Two years ago, my daughter saved my life. In the doctor's office for her sore throat, she urged me to have our physician look at my mole. The mole I had had on my hip all my life, the mole that had changed colour and shape over the course of six months, the mole I had been putting off having looked at due to my hectic mother-with-career life.
The mole that I would quickly learn had mutated into stage 3b melanoma and metastasized to my lymph nodes. A late-stage detection that would've been even later if it wasn't for my daughter.
I was in shock and in denial. I wanted to be there for my twin daughters, especially because their father and I are divorced. I wanted to hold their hands in difficult times and celebrate their many future accomplishments. Their 12th birthday was a month after my diagnosis and it broke my heart that I couldn't be there to celebrate after my second surgery... with my biggest fear being that I wouldn't be there for the girls' next birthday.
Through multiple immunotherapy treatments, my daughters took care of me while I was on bed rest for two months to recover from invasive surgery, they kept me company. They sat with me to do their homework, they made drawings for me and read stories out loud and they filled my water glass constantly.
They inspired me to get up and walk again, to try to stay positive, to wake up each morning with a renewed attempt at survival. They reminded me that "every day is a new day, Mom," and they encouraged me to love myself even through the darkest moments.
An even tighter bond
We have always had a very close relationship, but through my journey with melanoma we have become even closer. My every waking moment is devoted to making myself a better mother, a better person, a melanoma survivor. It wasn't just me in the hot seat, my whole family has been affected by this battle.
Every step of the way my daughters have been by my side and now we are on a joint mission to stop other families from going through what we went through. Sadly, more than 6,800 Canadians are diagnosed with melanoma each year.
We are honoured to be part of the #NotJustSkinCancer campaign. Alongside other survivors across Canada, we're working to help shed light on melanoma and the complacency that exists around skin cancer and sun safety.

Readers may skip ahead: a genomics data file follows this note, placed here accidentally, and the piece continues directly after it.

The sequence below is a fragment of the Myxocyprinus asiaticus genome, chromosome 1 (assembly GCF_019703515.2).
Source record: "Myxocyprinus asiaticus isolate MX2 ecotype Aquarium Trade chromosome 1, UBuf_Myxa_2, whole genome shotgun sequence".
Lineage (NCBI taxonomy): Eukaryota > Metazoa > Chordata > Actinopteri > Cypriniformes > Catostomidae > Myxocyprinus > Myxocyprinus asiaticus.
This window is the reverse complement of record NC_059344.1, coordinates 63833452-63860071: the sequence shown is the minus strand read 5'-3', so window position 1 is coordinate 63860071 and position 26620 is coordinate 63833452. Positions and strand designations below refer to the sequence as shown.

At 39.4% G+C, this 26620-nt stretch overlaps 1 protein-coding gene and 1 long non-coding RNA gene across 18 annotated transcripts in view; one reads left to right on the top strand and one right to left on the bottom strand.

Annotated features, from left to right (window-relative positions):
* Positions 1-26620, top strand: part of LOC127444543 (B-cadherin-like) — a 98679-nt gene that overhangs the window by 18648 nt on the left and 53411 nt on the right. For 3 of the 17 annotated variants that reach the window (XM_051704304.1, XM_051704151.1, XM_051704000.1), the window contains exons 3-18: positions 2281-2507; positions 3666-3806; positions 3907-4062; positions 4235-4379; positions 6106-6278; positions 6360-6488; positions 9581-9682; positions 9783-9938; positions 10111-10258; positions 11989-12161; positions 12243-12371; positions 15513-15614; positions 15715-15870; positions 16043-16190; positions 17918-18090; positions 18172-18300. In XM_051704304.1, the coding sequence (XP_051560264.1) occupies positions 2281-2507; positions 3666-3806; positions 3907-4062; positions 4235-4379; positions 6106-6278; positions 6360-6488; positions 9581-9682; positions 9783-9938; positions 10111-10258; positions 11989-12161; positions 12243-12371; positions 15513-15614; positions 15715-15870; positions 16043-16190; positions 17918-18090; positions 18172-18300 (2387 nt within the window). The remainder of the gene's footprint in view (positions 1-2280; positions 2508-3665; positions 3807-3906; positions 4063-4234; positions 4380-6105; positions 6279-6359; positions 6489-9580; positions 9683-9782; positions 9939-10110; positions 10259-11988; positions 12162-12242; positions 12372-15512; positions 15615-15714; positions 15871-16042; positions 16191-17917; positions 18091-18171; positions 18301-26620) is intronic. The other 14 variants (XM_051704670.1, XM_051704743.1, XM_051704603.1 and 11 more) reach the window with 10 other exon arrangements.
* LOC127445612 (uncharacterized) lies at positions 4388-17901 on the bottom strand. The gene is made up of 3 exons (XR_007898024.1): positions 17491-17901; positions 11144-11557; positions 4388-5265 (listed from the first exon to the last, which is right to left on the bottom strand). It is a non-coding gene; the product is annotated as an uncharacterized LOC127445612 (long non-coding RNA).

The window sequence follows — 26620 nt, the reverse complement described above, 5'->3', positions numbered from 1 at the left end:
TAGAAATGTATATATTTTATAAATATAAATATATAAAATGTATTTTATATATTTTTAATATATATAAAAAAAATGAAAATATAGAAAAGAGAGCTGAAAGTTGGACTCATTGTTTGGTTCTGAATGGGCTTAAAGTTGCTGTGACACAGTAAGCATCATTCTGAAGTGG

Since I have experienced the painful effects of cancer and gone through multiple difficult treatments, I am dismayed to learn that people are complacent about sun safety and melanoma.
We want to better educate Canadians on the seriousness of skin cancer, especially as there is a shocking online conversation with jokes about tanning using hashtags like #SkinCancerDontCare and #SkinCancerComeAtMe.
The pain and fear that my family has lived through should be avoided at all costs. I am compelled to share my story to try to stop others from going through what I have. What my kids have gone through.
I was especially affected by one of the examples of comments: "I NEED a tan... sorry Mom #SkinCancerDontCare." I reacted both as a mother and as a daughter.
As a mother I would be heartbroken if my daughters were to put themselves at risk of a disease such as melanoma with such carelessness.
As a daughter, I think of my own mother's experience with me, driving me to my appointments, nursing me post-surgery, dealing with my emotional outbursts. I think of the pain and guilt in her eyes and I know I must mirror them. She never wanted this for me, as I would give my life for it to not happen to my children.
Life doesn't (and shouldn't) wait
Now my daughters are teenagers and soon heading to high school. They have so many bright aspects to their future -- a solid knowledge of sun safety for one. They are also observant and considerate, they look after themselves and their loved ones with a fierceness that I can only assume comes from the life-changing experience they have witnessed firsthand.
They have lived their latter childhood years balancing normalcy with a deep personal fear, so they know the value of a well-timed hug or a quiet offering of an extra chore to be done. They live for the day, appreciating each moment of their days with a healthy balance of self-care and of consideration for others. They are not afraid to tell their friends they want to stay home to watch a movie with Mom, and they are not afraid to tell me to enjoy some quiet time, they are going out!
While I wouldn't wish this experience on any family, especially those with young children, I'm grateful for coming out on the other side with a new appreciation of life and parenting. A metastatic melanoma diagnosis shook up our whole world but our already tight bond became closer in ways we never imagined.
About the Author:
Natalie Richardson is a mother to identical twins, writer and melanoma survivor. When diagnosed in 2014, her initial reaction was that it's "just skin cancer." Today, after going through multiple surgeries, a clinical trial and experiencing the devastating impact the condition can have, she regrets this misperception. She now advocates to raise awareness about this deadly disease and has been sharing her journey on her blog, The Impatient Patient.
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